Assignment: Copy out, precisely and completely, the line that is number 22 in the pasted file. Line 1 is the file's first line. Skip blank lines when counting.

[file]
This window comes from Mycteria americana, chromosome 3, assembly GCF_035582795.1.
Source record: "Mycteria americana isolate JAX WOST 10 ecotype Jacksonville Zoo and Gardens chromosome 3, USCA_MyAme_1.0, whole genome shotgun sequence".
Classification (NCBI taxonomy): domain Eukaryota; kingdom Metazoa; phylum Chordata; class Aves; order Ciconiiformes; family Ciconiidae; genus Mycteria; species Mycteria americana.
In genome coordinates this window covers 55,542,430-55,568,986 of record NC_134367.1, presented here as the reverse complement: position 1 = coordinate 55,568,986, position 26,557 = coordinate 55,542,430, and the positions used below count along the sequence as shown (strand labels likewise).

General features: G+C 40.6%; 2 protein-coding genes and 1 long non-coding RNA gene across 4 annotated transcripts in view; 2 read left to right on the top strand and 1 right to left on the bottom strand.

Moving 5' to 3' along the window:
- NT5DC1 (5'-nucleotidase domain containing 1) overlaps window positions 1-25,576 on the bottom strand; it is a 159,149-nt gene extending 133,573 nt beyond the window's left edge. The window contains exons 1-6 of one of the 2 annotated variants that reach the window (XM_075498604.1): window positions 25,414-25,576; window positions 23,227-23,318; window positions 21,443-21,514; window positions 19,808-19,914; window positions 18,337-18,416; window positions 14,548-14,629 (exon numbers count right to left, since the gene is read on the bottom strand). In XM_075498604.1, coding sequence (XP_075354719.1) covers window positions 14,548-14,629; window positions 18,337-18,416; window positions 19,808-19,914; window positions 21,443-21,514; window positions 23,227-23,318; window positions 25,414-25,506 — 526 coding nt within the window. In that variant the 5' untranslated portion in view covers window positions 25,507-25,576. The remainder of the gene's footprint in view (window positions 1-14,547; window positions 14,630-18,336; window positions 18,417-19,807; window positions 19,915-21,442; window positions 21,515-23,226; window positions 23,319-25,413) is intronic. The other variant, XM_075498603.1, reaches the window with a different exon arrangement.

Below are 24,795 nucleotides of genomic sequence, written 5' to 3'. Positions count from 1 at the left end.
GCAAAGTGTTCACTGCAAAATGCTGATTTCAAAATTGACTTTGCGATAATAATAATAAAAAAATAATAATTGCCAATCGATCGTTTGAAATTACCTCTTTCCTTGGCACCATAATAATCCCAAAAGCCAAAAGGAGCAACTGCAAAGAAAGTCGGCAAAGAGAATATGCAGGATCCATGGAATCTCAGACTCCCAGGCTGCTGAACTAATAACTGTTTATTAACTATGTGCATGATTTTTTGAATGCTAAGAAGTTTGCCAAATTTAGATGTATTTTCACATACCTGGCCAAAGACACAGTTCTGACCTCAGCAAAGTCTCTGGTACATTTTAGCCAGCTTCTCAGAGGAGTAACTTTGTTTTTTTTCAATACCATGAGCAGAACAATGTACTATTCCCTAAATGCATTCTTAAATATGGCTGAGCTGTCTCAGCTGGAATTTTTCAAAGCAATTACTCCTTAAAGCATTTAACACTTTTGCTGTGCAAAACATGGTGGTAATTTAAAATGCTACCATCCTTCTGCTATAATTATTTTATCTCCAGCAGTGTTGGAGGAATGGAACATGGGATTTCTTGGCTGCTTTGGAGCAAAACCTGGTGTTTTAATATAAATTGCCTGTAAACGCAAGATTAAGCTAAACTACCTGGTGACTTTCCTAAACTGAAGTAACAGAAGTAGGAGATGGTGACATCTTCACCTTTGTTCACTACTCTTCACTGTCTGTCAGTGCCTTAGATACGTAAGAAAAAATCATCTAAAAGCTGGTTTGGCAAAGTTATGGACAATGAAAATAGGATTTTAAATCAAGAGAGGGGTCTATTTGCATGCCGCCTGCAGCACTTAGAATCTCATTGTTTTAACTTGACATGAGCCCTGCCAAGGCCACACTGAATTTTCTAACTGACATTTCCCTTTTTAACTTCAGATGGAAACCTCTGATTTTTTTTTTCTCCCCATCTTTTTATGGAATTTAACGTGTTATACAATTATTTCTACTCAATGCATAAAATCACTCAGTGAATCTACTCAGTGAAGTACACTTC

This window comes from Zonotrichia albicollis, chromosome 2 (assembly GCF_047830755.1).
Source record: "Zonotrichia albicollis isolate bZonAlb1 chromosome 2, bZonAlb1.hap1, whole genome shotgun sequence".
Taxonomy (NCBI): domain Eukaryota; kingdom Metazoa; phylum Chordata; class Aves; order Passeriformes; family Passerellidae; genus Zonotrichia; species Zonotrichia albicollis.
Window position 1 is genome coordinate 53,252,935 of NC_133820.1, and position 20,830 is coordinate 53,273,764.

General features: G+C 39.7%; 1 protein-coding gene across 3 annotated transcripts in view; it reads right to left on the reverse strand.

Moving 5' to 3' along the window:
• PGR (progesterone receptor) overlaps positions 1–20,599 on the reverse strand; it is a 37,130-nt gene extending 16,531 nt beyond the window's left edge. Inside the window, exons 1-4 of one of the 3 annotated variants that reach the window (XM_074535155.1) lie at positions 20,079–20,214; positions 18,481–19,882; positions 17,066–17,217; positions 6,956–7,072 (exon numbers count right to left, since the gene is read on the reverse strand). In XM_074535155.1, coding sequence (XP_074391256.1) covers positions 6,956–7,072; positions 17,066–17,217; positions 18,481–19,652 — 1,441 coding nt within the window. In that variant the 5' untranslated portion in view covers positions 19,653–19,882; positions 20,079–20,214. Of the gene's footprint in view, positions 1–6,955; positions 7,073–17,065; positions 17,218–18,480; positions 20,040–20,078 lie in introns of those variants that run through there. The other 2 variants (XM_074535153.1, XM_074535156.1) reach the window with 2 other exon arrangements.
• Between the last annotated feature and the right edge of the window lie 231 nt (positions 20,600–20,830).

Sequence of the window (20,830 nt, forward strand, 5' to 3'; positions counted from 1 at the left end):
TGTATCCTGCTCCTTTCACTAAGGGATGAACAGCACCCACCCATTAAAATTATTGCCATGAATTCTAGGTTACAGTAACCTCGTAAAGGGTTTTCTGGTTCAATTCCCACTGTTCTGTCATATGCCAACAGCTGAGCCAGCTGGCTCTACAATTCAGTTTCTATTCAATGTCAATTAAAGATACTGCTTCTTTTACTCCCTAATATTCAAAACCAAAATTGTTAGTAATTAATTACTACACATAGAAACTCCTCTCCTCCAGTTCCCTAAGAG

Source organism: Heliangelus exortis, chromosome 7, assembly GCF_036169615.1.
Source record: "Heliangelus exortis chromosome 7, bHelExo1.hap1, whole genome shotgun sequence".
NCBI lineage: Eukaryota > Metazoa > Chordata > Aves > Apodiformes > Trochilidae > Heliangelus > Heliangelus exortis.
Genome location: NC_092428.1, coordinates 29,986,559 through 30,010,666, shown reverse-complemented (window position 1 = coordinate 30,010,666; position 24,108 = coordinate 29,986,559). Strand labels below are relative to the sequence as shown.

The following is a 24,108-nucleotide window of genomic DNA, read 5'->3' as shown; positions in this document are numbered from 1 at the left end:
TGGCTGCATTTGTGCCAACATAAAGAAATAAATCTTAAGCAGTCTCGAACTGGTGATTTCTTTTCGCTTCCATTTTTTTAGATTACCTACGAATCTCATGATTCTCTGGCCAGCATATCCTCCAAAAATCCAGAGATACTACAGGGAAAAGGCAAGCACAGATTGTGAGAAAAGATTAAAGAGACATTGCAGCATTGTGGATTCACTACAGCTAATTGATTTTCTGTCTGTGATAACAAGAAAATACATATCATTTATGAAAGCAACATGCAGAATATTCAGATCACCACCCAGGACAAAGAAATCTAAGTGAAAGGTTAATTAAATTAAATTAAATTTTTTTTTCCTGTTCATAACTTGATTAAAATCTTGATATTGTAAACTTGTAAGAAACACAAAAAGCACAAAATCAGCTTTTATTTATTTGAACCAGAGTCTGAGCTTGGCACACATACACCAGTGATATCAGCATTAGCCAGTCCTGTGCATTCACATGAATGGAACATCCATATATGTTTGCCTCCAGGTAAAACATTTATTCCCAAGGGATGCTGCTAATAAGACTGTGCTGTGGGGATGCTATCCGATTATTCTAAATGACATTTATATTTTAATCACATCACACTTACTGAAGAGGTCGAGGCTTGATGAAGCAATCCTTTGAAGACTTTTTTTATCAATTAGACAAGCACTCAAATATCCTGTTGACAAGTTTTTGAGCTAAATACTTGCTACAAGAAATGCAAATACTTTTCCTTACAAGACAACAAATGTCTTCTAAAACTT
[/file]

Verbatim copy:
NCBI lineage: Eukaryota > Metazoa > Chordata > Aves > Apodiformes > Trochilidae > Heliangelus > Heliangelus exortis.